Engstrom had a vision for an additional school of the arts building to accommodate increasing student enrollment. He began the planning and fundraising process in 2005 and all was moving forward until the recession of 2008 when the state could no longer afford to fund 50% of the project. 

Back to square one. 

Now UNR had to raise 100% of the money. Engstrom credits then-UNR President Marc Johnson for taking the lead in completing the fundraising effort when the economy began to recover in 2014-2015.  Construction began in June 2017 and the new building, The University Arts Building, opened Feb. 22, 2019.  Though the building’s original design had to be downsized to meet the new budget, it is a beautiful, state-of-the-art facility—14 years in the making! 

Engstrom decided to step back from administration in 2017, but stayed on the building committee until it opened in 2019.  This was a beginning of the “phasing in” of his retirement.  For two years, he taught jazz courses one semester a year until his retirement this fall.

During his 34 years at UNR in both teaching and administration, Engstrom was a major force growing the arts programs and guiding it into the future he saw way back in 1987.  During that time jazz has changed (as it does) and the UNR jazz program reflects that change.  The 1987 jazz “definition” is no longer true.  Today jazz is less about jazz standards (although they still teach them) and more about exploring new forms of expression that incorporate ideas/approaches from other musical genres and non-Western world music.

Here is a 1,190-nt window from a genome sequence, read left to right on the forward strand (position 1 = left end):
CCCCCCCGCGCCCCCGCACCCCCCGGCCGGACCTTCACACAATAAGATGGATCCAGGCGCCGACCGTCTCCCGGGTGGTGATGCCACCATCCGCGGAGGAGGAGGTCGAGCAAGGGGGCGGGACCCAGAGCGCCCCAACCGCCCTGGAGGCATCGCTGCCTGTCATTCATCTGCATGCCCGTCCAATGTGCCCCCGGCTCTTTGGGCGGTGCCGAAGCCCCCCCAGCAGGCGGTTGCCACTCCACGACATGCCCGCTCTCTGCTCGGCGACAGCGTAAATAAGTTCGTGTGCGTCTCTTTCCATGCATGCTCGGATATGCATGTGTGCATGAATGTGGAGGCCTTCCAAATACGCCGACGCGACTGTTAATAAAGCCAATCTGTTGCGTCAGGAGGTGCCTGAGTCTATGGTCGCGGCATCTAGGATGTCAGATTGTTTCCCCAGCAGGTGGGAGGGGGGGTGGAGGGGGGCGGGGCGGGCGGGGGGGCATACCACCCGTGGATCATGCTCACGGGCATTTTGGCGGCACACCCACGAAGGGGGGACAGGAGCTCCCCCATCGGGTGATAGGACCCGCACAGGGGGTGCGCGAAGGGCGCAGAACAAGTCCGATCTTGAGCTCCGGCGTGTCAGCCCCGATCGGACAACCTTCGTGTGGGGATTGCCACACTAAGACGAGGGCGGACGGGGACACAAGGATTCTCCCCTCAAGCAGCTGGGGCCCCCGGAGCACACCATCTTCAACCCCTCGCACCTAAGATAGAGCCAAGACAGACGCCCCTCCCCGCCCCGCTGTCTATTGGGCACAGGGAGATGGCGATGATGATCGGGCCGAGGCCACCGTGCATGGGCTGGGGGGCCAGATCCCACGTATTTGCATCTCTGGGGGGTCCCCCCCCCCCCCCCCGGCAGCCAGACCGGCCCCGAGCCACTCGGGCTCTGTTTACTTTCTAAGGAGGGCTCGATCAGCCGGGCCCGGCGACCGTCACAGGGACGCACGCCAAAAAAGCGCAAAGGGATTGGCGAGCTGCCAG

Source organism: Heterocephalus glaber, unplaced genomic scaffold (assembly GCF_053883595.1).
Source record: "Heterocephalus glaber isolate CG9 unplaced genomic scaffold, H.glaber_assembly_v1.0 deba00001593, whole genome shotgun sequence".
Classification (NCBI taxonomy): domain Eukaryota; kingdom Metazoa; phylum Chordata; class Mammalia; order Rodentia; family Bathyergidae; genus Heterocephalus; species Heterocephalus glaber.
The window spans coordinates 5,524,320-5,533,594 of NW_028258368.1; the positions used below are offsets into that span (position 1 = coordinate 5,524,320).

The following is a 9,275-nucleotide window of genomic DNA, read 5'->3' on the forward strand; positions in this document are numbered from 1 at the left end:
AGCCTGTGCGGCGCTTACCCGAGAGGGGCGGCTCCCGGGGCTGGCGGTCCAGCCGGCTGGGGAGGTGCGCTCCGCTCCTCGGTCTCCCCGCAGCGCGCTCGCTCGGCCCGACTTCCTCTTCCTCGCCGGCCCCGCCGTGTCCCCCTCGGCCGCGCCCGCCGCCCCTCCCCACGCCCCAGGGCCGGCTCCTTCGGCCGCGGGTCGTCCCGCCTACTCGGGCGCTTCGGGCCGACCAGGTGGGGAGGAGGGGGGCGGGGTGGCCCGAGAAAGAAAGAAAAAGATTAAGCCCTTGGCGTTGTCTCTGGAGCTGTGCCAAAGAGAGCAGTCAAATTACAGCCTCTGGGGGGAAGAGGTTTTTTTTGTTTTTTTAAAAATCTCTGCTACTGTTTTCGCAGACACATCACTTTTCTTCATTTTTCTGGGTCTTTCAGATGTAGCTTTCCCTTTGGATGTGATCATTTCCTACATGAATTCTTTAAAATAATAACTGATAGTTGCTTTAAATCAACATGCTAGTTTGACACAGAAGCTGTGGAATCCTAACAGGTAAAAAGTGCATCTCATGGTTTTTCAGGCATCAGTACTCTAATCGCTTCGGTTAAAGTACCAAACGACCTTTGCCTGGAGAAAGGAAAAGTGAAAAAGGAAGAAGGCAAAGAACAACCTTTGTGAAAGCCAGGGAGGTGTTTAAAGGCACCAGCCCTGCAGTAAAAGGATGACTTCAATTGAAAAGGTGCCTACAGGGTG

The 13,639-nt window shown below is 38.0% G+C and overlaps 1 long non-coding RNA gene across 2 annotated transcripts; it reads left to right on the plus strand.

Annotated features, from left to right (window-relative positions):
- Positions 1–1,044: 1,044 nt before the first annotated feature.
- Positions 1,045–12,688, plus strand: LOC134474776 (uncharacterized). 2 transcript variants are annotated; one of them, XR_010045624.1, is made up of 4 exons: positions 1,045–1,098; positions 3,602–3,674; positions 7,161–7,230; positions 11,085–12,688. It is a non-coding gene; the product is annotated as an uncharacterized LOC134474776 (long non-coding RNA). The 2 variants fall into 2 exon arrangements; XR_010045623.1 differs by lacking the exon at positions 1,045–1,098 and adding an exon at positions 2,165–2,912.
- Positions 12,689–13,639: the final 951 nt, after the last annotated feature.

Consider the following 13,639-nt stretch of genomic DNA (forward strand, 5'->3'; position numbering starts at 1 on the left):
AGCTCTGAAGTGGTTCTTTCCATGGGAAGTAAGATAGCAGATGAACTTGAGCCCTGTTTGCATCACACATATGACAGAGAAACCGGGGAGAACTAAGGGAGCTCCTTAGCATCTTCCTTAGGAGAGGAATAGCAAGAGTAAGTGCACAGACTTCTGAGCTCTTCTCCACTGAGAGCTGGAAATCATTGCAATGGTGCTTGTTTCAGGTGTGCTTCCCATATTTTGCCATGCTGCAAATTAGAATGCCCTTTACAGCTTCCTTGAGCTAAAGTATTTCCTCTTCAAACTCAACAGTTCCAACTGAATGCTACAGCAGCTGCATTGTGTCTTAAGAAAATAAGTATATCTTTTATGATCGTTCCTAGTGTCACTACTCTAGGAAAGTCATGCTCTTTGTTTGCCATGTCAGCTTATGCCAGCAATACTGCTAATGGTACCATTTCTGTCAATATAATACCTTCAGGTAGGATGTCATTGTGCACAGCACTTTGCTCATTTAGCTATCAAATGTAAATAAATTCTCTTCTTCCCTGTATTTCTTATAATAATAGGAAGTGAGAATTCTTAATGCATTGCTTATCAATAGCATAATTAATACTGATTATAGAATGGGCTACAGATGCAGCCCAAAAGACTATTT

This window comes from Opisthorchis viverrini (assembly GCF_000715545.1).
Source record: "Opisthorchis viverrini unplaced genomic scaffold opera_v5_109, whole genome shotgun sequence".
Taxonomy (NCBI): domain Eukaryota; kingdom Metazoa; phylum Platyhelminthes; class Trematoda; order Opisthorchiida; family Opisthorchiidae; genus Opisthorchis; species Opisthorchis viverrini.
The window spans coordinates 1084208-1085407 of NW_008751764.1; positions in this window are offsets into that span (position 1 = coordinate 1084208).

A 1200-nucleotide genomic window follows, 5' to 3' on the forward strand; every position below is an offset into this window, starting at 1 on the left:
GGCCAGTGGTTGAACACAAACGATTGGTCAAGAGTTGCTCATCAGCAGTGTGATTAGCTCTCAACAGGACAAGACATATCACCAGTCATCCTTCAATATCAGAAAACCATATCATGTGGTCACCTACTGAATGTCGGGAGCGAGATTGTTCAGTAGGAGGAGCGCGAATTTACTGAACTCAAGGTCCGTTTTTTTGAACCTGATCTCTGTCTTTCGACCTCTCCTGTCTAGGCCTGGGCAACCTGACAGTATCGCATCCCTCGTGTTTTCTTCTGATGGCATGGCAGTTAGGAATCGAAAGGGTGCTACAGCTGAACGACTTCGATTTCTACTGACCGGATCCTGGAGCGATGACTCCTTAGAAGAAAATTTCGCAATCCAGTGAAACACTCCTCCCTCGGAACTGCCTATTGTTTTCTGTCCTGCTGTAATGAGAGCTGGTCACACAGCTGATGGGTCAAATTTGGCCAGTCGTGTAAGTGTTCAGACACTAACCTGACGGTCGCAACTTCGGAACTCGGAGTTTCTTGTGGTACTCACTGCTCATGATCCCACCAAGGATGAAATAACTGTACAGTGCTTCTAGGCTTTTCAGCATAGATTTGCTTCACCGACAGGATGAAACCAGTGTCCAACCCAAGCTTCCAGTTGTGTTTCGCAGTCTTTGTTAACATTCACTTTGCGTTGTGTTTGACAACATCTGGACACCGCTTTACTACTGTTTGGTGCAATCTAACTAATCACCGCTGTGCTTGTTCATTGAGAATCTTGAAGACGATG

During his tenure, the music department faculty grew from 14 to 30 and the University Arts Building was completed.  He was awarded the Distinguished Faculty Award acknowledging his accomplishments. Key to success? Engstrom simply says he just was not afraid to ask for more resources. 

Now retired, he has not decided what is next. Right now, he is enjoying time with his family, especially the grandchildren, and has plans to travel with his wife Kris.  He does sit at the piano and improvise songs, mostly ballads, as he needs to tune up his piano “chops.”  Maybe down the road he’ll take on composing. 

I failed to mention that he is also a gifted trumpet player (did I bury the lede?) who you can hear on several UNR faculty Collective recordings and is featured on the RJO’s “Jazz Alive” recording.

I want to personally thank him for his hard work because the RJO has benefitted from all the gifted musicians who come to UNR to study jazz.

Chuck Reider

Chuck Reider is the Executive Director of the Reno Jazz OrchestraChuck has been a professional trombonist for over 45 years. He moved to the Reno-Tahoe area in 1978 where he played his first casino gig at the Cal-Neva and performed as a showroom musician with all the great entertainers from Frank Sinatra and Sammy Davis Jr. to Diana Ross and Willie Nelson. He performed with the Reno Philharmonic for over 30 years, retiring in 2018.  He is a founding member of the Reno Jazz Orchestra and has been the Music Director since 2006. Chuck also worked as an engineer at NDOT for 18 years, has been married to his wife Candy for 33 years and they have two sons, Charlie and Matt.